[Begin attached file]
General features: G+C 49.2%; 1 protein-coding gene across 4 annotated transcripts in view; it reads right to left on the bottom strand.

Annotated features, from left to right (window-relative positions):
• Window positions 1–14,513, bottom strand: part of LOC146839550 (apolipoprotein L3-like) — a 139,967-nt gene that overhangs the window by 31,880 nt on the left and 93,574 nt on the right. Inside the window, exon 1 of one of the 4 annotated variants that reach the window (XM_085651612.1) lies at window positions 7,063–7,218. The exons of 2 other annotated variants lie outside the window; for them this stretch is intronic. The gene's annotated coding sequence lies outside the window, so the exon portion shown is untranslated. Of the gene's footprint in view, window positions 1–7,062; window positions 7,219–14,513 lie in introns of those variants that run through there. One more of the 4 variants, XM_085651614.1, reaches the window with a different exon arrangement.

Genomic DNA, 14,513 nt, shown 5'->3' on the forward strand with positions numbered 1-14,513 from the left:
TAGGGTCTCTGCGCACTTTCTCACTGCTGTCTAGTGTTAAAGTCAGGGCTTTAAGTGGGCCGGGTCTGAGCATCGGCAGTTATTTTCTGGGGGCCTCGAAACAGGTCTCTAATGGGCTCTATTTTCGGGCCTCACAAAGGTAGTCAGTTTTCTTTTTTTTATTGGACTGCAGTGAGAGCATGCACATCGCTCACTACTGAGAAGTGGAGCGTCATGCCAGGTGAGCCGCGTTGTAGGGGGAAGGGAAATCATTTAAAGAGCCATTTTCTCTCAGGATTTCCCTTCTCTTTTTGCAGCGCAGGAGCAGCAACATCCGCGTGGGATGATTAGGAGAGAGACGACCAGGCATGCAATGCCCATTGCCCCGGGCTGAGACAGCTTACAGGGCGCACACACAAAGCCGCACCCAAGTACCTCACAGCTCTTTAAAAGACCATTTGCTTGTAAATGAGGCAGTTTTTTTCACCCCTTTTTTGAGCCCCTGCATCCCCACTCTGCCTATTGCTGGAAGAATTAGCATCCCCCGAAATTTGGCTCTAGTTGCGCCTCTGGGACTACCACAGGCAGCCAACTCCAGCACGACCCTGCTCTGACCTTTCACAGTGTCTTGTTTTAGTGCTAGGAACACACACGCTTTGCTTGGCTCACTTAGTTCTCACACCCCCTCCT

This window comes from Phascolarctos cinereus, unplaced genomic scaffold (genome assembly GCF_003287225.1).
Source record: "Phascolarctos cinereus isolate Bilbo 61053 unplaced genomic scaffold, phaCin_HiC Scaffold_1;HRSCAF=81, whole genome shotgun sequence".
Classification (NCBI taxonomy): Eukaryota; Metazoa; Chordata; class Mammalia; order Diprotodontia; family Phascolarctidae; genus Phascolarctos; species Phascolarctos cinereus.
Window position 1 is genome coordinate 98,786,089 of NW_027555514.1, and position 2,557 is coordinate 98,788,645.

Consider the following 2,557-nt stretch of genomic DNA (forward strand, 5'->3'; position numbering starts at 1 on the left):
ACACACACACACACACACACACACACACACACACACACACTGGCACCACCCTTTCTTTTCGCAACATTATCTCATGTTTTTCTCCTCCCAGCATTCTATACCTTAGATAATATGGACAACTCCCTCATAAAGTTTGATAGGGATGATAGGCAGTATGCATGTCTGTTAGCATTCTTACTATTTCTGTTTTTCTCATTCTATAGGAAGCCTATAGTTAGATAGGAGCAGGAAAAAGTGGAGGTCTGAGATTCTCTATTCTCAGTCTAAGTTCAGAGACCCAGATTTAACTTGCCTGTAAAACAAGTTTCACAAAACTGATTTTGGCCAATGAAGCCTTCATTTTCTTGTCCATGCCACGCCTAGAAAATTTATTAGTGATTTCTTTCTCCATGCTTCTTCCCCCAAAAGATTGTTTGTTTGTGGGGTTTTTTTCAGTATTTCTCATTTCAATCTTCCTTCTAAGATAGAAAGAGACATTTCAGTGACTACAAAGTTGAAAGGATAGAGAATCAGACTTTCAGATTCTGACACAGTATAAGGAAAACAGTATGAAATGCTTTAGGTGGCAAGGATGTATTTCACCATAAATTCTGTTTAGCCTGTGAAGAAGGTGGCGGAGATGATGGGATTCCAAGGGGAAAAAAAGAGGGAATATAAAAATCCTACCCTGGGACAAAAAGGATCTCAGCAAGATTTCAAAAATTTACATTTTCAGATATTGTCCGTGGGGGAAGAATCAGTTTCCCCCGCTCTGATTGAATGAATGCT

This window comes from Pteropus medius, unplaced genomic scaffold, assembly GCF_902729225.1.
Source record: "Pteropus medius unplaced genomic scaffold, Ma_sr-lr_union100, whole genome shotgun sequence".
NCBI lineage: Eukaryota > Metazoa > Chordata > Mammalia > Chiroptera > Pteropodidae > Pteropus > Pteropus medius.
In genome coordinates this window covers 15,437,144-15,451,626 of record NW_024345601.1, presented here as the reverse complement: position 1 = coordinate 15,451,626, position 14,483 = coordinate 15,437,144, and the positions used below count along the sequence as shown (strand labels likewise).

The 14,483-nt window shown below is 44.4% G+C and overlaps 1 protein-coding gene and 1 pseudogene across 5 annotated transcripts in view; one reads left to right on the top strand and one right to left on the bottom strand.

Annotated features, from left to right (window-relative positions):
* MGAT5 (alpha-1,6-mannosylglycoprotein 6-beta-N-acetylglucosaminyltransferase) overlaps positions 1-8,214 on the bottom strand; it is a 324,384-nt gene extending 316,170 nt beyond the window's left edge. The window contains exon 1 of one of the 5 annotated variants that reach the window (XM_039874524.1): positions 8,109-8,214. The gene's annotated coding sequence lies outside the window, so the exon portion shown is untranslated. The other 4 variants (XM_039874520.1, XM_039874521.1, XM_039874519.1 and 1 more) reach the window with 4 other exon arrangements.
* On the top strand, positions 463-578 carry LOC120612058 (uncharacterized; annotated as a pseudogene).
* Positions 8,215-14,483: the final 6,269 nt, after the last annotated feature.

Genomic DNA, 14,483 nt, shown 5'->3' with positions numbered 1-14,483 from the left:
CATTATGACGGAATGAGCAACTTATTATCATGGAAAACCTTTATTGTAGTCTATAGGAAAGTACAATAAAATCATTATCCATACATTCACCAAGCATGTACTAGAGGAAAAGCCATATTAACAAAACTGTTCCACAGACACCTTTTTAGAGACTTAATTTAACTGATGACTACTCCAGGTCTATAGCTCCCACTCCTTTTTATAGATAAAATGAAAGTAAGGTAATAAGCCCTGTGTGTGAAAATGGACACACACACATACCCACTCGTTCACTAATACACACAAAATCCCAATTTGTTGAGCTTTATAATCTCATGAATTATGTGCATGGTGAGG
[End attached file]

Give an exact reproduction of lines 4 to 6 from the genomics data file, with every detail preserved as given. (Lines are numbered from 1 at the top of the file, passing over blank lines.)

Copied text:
Genomic DNA, 14,513 nt, shown 5'->3' on the forward strand with positions numbered 1-14,513 from the left:
TAGGGTCTCTGCGCACTTTCTCACTGCTGTCTAGTGTTAAAGTCAGGGCTTTAAGTGGGCCGGGTCTGAGCATCGGCAGTTATTTTCTGGGGGCCTCGAAACAGGTCTCTAATGGGCTCTATTTTCGGGCCTCACAAAGGTAGTCAGTTTTCTTTTTTTTATTGGACTGCAGTGAGAGCATGCACATCGCTCACTACTGAGAAGTGGAGCGTCATGCCAGGTGAGCCGCGTTGTAGGGGGAAGGGAAATCATTTAAAGAGCCATTTTCTCTCAGGATTTCCCTTCTCTTTTTGCAGCGCAGGAGCAGCAACATCCGCGTGGGATGATTAGGAGAGAGACGACCAGGCATGCAATGCCCATTGCCCCGGGCTGAGACAGCTTACAGGGCGCACACACAAAGCCGCACCCAAGTACCTCACAGCTCTTTAAAAGACCATTTGCTTGTAAATGAGGCAGTTTTTTTCACCCCTTTTTTGAGCCCCTGCATCCCCACTCTGCCTATTGCTGGAAGAATTAGCATCCCCCGAAATTTGGCTCTAGTTGCGCCTCTGGGACTACCACAGGCAGCCAACTCCAGCACGACCCTGCTCTGACCTTTCACAGTGTCTTGTTTTAGTGCTAGGAACACACACGCTTTGCTTGGCTCACTTAGTTCTCACACCCCCTCCT

This window comes from Phascolarctos cinereus, unplaced genomic scaffold (genome assembly GCF_003287225.1).